Today’s tip focuses on helping kids to organize basic information about a specific topic, country or period of history. An acronym called PERSIA, this simple graphic organizer breaks down general knowledge into six broad human concerns and over-arching questions:
- Political: Who is in charge?
- Economic: How do we make a living?
- Religion: What do we believe?
- Social: How do we relate to one another?
- Intellectual / Arts: How do we learn? How do we express ourselves?
- Area / Geography: How does where we live impact how we live?
When students are asked to study a time period in history, they sometimes have difficulty organizing all the seemingly unconnected facts about different people, dates, events, and issues related to that time period. The PERSIA approach is one way to organize how the people lived in a society at a certain time in history and so help students to understand that culture.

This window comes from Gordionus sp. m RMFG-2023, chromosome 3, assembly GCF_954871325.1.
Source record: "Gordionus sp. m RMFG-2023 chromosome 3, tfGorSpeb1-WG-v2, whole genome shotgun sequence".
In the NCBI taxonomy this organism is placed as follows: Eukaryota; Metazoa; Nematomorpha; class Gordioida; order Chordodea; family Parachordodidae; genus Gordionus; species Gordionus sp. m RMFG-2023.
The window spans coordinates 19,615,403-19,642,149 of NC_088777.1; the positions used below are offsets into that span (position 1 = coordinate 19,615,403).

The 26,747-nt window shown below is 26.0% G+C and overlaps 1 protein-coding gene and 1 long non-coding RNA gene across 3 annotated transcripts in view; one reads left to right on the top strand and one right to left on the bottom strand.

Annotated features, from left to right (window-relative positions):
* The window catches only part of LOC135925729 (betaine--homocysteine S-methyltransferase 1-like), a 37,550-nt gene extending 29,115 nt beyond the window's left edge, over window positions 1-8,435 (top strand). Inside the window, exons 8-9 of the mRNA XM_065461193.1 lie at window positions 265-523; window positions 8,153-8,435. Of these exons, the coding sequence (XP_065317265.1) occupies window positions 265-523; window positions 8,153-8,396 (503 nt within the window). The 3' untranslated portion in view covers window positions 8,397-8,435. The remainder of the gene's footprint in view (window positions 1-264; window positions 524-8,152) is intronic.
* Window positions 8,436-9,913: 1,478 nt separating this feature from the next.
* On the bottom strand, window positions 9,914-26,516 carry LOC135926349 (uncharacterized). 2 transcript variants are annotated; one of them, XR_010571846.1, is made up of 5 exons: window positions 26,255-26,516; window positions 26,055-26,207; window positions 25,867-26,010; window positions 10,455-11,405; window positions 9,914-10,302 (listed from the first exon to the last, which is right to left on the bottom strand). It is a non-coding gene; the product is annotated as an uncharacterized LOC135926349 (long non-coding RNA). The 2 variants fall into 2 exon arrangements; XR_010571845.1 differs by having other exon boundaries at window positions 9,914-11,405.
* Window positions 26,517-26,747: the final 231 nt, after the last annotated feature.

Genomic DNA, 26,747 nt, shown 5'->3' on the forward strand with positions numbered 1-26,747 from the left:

By considering in turn different dimensions of a historical period or event, students probe deeply into the many facets and implications of the past. Because of the depth of resources available online and in print, students can easily find evidence to support their investigations into all six of these areas. Shmoop, Wikipedia and the World History Resources page at Social Studies Central are a few of the online tools that may be helpful.
(Download a pdf version here.)
You can also help students break each broad category down by providing the following specifics:
- Popular participation
- Loyalty to leader
- State control on trade/industry
- Agriculture/Industry importance
- Labor systems
- Levels of Technology
- Levels of International Trade
- Gender and Slaves
- Money System
- Importance on societal interaction
- Holy Books
- Conversion – role of missionaries
- Family order – patriarchal, matriarchal
- Gender Relations – role of women, children
- Social Classes – slavery
- Life Styles
- Art and Music
Need something simpler for younger kids?
Go with just the PEGS – Political, Economic, Geographic, Social – and back off a bit on your expectations for specific information.